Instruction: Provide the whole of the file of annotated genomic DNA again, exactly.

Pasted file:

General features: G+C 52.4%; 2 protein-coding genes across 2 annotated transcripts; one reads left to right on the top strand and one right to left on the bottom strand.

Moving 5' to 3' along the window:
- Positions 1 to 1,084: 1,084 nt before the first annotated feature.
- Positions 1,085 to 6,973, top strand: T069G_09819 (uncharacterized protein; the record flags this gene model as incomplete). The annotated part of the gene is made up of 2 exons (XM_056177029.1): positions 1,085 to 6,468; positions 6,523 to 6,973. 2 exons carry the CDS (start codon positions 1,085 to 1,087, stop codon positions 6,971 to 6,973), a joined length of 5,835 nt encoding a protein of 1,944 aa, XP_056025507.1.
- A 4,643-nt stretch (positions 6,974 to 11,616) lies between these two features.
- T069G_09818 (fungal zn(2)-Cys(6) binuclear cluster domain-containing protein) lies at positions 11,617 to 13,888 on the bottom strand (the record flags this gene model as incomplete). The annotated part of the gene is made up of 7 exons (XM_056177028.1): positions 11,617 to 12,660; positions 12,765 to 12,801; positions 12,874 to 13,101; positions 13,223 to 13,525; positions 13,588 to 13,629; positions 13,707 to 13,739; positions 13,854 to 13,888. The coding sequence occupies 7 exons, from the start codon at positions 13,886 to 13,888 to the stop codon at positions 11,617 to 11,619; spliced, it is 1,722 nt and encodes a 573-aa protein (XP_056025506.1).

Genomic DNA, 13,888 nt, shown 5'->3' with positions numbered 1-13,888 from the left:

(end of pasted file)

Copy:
General features: G+C 52.4%; 2 protein-coding genes across 2 annotated transcripts; one reads left to right on the top strand and one right to left on the bottom strand.

Moving 5' to 3' along the window:
- Positions 1 to 1,084: 1,084 nt before the first annotated feature.
- Positions 1,085 to 6,973, top strand: T069G_09819 (uncharacterized protein; the record flags this gene model as incomplete). The annotated part of the gene is made up of 2 exons (XM_056177029.1): positions 1,085 to 6,468; positions 6,523 to 6,973. 2 exons carry the CDS (start codon positions 1,085 to 1,087, stop codon positions 6,971 to 6,973), a joined length of 5,835 nt encoding a protein of 1,944 aa, XP_056025507.1.
- A 4,643-nt stretch (positions 6,974 to 11,616) lies between these two features.
- T069G_09818 (fungal zn(2)-Cys(6) binuclear cluster domain-containing protein) lies at positions 11,617 to 13,888 on the bottom strand (the record flags this gene model as incomplete). The annotated part of the gene is made up of 7 exons (XM_056177028.1): positions 11,617 to 12,660; positions 12,765 to 12,801; positions 12,874 to 13,101; positions 13,223 to 13,525; positions 13,588 to 13,629; positions 13,707 to 13,739; positions 13,854 to 13,888. The coding sequence occupies 7 exons, from the start codon at positions 13,886 to 13,888 to the stop codon at positions 11,617 to 11,619; spliced, it is 1,722 nt and encodes a 573-aa protein (XP_056025506.1).

Genomic DNA, 13,888 nt, shown 5'->3' with positions numbered 1-13,888 from the left: